Barbecue Beef Ribs
Beef back ribs are a nice change of pace from the more typical pork ribs. They can be prepared in nearly identical fashion, but our beef ribs are first hit with our flavorful Not So Basic Barbecue Rub and then glazed with our Onion Marmalade Barbecue Sauce. The result is sweet and aromatic with a little spice and a great texture from the “bark” on the outside of the ribs.
About 200 cubic inches wood chips (small bags of wood chips are sold by volume rather than weight)
6 pounds beef back ribs, silver skin removed
1/2 cup Not So Basic Barbecue Rub
If using smoking envelopes (learn more about smoking techniques), soak half of the wood chips for at least 1 hour. Prepare 4 smoking envelopes.
Brush the meaty side of the rib racks with olive oil and then sprinkle liberally with Not So Basic Barbecue Rub on the one side only. Use your fingers to rub the seasoning into the meat. Let rest at room temperature while you prepare the grill.
Prepare the grill for indirect grilling at 250ºF with wood smoke. (On a Kalamazoo K750H Hybrid Fire Grill, you will use one main burner set to medium or low to achieve this temperature and wet wood chips in the drawer above to create the smoke.)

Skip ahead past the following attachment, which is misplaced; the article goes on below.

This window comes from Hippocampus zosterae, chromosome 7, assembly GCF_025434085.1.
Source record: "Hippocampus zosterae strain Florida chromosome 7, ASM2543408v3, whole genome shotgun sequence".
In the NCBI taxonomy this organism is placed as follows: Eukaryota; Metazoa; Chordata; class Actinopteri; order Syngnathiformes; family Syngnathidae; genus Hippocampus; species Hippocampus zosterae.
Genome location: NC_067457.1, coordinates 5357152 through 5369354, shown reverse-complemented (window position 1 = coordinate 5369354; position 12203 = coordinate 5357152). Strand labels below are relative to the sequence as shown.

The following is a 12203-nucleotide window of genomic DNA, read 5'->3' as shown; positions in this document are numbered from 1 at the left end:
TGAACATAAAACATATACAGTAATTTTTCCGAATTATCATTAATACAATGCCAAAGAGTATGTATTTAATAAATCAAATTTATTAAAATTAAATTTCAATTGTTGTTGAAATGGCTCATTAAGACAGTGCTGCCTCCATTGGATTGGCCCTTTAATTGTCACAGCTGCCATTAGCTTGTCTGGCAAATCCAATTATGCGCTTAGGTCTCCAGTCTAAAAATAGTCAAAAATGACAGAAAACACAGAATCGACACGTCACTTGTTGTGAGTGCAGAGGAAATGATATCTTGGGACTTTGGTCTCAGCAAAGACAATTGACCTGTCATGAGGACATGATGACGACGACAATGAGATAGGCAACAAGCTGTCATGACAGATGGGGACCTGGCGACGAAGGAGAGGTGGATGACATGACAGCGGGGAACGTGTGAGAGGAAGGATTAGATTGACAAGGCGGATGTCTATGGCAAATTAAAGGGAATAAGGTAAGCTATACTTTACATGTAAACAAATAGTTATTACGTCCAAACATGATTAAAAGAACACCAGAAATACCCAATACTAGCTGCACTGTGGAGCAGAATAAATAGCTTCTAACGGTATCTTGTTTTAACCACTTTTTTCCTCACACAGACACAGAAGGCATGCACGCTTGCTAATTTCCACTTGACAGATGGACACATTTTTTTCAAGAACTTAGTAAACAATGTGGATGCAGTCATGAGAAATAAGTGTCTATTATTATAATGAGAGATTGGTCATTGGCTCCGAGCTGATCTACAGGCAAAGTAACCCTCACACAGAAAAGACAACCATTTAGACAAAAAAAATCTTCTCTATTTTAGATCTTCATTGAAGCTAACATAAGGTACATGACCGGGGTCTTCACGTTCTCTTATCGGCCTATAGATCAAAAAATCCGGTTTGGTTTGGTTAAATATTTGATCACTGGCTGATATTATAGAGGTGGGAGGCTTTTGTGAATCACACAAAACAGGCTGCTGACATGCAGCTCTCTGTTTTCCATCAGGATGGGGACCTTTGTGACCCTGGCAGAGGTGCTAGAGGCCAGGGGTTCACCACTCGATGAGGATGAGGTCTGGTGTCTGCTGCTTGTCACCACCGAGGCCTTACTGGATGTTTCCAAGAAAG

Start the wood chips smoking in the hottest part of the grill. Place the beef rib racks on the grill surface away from the heat source with the seasoned side up. Close the grill hood and cook at 250ºF for 3 1/2 hours. Do not open the grill hood more than you need to. Add fresh wood chips once every hour to maintain the smoke.
By this time, the meat should be pulling away from the bones. The ribs should be fully-cooked and tender. Brush the seasoned side of the ribs with Onion Marmalade Barbecue Sauce. Close the hood and continue cooking for an additional 30 minutes. Brush a little more sauce onto the ribs and then transfer them onto the hottest part of the grill with the sauce side down. (Turn the burner to high if cooking on a gas grill). Quickly caramelize the sauce for 2 or 3 minutes depending on the grill’s temperature. A couple of small burnt areas of sugar will add character to the ribs.
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